- 一般社団法人 日本鉱物科学会
- 岩石鉱物科学 (ISSN:1345630X)
- vol.41, no.5, pp.174-184, 2012 (Released:2012-11-30)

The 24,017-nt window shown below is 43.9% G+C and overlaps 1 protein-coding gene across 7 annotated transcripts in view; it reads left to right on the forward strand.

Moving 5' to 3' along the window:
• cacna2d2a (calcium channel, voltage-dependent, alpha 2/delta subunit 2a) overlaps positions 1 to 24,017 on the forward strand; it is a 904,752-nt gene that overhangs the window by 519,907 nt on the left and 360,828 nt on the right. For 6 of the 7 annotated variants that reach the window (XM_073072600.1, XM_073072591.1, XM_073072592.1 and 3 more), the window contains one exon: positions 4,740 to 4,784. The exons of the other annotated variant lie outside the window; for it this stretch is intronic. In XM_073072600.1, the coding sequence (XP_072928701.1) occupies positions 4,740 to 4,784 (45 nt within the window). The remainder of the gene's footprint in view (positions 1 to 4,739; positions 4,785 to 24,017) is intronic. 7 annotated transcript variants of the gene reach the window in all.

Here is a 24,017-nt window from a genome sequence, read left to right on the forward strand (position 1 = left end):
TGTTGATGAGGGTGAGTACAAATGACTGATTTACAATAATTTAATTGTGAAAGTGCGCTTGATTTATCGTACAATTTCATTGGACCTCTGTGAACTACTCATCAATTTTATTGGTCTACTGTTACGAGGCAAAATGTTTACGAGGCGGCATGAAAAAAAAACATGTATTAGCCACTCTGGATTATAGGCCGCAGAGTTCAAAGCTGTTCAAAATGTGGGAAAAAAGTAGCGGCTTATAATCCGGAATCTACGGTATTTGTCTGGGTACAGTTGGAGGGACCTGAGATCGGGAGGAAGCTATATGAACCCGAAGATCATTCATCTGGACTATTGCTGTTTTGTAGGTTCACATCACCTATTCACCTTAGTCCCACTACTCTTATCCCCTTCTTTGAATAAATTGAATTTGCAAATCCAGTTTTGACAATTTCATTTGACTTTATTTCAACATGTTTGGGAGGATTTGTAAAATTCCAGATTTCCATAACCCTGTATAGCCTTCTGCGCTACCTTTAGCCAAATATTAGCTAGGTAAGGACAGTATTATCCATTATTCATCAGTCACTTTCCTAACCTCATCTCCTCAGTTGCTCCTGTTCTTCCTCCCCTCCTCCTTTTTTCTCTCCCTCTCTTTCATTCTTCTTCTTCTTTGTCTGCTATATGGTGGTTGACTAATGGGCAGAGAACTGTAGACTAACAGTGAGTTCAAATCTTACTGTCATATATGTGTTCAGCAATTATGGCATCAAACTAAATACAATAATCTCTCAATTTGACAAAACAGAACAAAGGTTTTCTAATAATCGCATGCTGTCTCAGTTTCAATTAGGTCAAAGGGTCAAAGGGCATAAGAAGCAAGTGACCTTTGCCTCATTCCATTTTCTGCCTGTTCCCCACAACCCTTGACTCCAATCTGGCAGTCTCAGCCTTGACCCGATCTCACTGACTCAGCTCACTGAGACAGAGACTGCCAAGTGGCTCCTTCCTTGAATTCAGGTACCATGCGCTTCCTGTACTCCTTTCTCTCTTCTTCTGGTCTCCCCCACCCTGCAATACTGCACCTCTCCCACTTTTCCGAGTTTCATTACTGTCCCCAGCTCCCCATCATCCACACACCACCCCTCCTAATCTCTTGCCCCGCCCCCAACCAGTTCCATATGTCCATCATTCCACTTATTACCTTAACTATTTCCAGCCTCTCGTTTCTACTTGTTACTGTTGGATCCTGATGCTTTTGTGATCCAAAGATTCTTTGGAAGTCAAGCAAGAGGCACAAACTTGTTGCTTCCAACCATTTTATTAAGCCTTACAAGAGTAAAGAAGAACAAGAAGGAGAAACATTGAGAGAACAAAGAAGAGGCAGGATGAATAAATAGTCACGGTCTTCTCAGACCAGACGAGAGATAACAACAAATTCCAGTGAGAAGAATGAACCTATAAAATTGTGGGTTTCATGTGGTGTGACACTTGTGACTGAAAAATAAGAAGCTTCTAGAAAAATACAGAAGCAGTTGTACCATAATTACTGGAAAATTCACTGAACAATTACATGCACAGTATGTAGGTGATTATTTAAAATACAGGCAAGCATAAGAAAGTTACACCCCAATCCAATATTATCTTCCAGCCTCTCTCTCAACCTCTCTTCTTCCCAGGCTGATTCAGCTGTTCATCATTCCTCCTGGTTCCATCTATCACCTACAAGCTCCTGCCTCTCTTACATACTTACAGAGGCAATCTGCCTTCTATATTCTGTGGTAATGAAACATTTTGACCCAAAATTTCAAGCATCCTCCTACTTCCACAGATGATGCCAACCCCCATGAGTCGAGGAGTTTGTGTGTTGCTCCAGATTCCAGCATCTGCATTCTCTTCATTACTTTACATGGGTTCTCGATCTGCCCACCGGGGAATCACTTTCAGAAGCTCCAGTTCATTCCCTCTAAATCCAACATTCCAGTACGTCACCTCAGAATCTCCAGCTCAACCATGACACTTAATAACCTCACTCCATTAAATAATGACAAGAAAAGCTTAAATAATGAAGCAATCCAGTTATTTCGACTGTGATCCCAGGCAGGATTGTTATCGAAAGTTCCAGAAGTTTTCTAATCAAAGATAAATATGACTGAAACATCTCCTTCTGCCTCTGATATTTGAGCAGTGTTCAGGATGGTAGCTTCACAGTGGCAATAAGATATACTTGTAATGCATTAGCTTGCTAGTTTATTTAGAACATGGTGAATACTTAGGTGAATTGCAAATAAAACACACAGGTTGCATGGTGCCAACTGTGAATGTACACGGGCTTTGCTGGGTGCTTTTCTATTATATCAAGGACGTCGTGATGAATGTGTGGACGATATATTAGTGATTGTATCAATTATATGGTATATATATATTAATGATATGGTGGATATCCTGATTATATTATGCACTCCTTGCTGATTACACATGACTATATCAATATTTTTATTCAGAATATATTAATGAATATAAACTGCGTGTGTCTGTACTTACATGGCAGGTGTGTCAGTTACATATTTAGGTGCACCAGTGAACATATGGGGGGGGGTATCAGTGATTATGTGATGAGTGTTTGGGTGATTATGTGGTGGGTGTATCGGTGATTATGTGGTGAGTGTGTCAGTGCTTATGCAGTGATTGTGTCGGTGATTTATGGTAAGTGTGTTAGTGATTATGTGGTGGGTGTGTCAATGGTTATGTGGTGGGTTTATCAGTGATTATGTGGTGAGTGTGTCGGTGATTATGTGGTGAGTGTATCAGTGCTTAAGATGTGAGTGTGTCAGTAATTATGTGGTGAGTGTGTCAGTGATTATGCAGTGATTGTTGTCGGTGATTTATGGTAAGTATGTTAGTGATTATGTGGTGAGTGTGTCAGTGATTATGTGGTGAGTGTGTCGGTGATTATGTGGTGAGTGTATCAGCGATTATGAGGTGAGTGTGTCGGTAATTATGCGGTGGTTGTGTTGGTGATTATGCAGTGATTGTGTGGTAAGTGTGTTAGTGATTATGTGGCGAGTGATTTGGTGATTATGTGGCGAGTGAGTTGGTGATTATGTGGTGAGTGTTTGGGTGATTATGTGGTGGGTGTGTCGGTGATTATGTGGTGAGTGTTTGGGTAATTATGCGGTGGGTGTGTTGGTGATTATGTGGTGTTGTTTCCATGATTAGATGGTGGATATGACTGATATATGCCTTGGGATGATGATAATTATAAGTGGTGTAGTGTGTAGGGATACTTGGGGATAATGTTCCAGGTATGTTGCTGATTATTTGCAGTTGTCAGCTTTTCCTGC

Serpentinization of peridotites involves the production of hydrogen, which is a source of vital energy for chemosynthetic communities and abiotic methane or other hydrocarbons. Serpentinite-hosted hydrothermal vent fields that discharge fluids with hydrogen have been widely noticed as a possible environment for the generation of life on the early Earth and other terrestrial planets. In this context, it is important for us to understand petrological constraints on serpentinization processes related to hydrogen production. Magnetite formation by oxidation of iron in olivine is the most effective process for hydrogen production during serpentinization. Recent petrological studies have revealed that the magnetite formation is controlled by silica activity and Fe-Mg diffusion rate in olivine crystal, as well as temperature and water/rock ratio during serpentinization. Without local elevation of silica activity via fluid infiltration, magnetite forms at temperatures ranging approximately from 150 to 350 °C with most favorable condition at around 300 °C, but fails to form because of increasing diffusion rate in olivine crystal at higher temperatures and Fe-serpentine or Fe-brucite formation at lower temperatures. It should be kept in mind, however, that the formation of oxidized serpentine could produce hydrogen as well.